If you're making a payment abroad using a credit or debit card, you may be asked whether you want to pay in the local currency, or in Sterling. This might seem an innocent enough question, but beware because a nasty sting in the tail awaits those who ask to pay in Sterling.
Typically you are better off opting to pay in the local currency, rather than converting to Sterling as you make the purchase. If you pay using the local currency, the transaction will then be converted into Sterling at the Mastercard, Visa or Amex own rate. This rate is set daily by Mastercard, Visa or Amex and is linked to the interbank rate, which is a wholesale price agreed between banks. Your card provider will then typically add their own profit margin – usually between 2.75% to 2.99% and the total cost will appear on your statement in Sterling.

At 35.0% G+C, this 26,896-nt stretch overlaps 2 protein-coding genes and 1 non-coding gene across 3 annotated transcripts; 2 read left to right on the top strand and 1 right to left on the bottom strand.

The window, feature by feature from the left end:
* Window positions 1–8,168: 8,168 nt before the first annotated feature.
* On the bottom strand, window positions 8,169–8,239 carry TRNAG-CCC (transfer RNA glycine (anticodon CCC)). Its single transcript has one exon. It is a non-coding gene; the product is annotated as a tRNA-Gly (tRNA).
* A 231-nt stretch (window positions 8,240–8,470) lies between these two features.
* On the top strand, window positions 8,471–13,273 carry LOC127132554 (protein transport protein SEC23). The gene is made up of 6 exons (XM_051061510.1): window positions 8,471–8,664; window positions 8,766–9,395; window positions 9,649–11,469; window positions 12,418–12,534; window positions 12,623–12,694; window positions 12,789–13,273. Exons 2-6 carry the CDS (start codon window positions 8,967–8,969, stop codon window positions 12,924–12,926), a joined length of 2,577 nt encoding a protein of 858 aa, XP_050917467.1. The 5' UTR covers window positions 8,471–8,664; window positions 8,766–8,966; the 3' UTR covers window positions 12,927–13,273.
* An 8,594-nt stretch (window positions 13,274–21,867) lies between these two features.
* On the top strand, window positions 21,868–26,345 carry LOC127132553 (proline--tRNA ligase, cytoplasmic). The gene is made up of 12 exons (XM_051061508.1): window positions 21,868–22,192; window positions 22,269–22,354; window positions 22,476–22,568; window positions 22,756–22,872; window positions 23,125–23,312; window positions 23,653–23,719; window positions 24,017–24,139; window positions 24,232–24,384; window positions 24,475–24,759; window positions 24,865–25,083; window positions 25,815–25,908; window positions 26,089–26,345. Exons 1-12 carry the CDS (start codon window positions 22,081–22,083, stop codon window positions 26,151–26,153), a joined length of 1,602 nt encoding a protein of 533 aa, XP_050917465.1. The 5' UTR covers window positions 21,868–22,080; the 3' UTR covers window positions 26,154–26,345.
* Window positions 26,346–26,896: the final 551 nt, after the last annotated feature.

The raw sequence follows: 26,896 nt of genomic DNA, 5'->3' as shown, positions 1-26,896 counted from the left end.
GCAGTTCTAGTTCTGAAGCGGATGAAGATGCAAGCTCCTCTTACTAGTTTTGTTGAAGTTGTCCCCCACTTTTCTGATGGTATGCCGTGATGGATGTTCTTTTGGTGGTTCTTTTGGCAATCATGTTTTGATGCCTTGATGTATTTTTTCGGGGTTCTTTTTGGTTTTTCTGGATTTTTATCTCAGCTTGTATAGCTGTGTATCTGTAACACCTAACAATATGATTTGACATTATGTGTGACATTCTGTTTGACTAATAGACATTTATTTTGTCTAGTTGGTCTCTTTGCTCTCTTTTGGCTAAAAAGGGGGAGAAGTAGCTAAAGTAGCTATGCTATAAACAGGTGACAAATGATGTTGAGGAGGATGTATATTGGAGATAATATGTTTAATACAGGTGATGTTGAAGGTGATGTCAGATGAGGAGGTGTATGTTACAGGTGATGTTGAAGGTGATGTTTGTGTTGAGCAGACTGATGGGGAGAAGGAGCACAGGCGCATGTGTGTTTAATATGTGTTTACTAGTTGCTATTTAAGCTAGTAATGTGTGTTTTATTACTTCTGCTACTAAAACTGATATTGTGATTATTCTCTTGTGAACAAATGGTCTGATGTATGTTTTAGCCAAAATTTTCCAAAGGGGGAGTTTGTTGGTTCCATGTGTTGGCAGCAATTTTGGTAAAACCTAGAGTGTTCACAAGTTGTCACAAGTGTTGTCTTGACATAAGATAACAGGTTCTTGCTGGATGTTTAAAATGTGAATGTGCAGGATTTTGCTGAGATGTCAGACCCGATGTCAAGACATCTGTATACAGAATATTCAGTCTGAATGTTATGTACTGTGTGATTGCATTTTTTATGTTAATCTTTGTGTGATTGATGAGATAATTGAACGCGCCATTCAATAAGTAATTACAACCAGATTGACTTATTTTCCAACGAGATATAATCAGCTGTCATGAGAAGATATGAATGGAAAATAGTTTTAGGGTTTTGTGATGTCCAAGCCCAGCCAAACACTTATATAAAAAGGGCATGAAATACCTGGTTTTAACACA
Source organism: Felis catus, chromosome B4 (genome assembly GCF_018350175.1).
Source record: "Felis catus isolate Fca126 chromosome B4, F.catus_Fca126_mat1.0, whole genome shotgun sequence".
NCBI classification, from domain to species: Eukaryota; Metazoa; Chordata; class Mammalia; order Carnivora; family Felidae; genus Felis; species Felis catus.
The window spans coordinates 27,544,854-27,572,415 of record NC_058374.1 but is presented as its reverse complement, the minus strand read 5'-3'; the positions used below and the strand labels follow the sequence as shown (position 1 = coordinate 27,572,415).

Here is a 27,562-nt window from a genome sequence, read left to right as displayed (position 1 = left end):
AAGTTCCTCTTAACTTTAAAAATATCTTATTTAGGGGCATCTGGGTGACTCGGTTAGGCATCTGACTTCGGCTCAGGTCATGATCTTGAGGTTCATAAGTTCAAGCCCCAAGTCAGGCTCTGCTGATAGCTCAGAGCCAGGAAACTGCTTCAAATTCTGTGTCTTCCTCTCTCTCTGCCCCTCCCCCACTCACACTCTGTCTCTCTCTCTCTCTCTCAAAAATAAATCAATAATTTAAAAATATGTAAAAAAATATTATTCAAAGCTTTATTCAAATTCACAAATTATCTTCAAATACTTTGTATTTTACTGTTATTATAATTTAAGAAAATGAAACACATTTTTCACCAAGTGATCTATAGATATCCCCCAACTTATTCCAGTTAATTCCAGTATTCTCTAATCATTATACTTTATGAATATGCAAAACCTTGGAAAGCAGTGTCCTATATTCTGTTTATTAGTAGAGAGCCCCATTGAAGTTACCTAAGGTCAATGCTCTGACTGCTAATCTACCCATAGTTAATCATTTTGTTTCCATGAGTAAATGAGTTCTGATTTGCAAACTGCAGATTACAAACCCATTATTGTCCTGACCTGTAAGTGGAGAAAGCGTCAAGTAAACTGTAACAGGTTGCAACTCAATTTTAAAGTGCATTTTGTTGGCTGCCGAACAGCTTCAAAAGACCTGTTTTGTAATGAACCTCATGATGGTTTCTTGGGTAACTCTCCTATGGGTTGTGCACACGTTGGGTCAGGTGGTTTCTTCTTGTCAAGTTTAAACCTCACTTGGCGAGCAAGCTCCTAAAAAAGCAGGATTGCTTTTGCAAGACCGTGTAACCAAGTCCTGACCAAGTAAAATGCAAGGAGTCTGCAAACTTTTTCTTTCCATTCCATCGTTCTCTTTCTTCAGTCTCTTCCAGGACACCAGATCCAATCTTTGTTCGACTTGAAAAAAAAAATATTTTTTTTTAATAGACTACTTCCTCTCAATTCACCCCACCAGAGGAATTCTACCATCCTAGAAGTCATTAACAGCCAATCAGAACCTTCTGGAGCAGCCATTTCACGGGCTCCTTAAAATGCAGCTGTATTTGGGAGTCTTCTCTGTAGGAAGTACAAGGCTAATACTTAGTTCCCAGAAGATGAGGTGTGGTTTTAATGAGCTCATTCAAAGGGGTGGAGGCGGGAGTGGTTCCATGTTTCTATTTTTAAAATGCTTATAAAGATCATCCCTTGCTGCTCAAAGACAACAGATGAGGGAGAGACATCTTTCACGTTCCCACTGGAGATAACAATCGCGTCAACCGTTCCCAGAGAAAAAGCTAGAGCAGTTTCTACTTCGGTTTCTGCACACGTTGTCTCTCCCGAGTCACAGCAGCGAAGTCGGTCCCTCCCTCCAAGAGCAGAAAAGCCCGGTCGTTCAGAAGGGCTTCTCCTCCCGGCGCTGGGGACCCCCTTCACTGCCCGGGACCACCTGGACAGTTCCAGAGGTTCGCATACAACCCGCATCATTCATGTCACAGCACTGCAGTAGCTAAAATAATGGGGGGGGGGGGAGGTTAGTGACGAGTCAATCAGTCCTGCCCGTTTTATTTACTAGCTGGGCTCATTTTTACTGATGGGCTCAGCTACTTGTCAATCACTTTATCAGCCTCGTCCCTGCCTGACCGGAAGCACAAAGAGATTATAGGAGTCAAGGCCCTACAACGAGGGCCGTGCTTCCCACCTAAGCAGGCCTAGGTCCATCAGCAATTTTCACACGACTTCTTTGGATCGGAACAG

Should you elect, however, to pay Sterling at the point of purchase, a service known as Dynamic Currency Conversion (DCC) may be employed which allows the merchant – that is the shop, bar or restaurant – to set their own exchange rate rather than using the Mastercard or Visa official rate. Surveys have shown that this can typically add around a 7% fee; Cash machines seem to be the biggest culprits, with the conversion having been shown to add up to 18% of the cost of the cash withdrawal if you choose to be billed in Sterling, and not the local currency. If you consider how much you may spend on your card during a typical holiday this huge cost can add up to a big, nasty surprise when you open your statement the following month – so beware, and if not offered the opportunity to pay in the local currency, you should ask for it.
Small differences in the interest rates you are being charged, or the interest rates your savings are earning, can add up. If you want to make the most of your money and you’re interested in fixed-term, fixed rate investments you’ll find more information about Castle Trust’s Fortress Bonds by viewing our Investments Information page.
Investment Marketing Team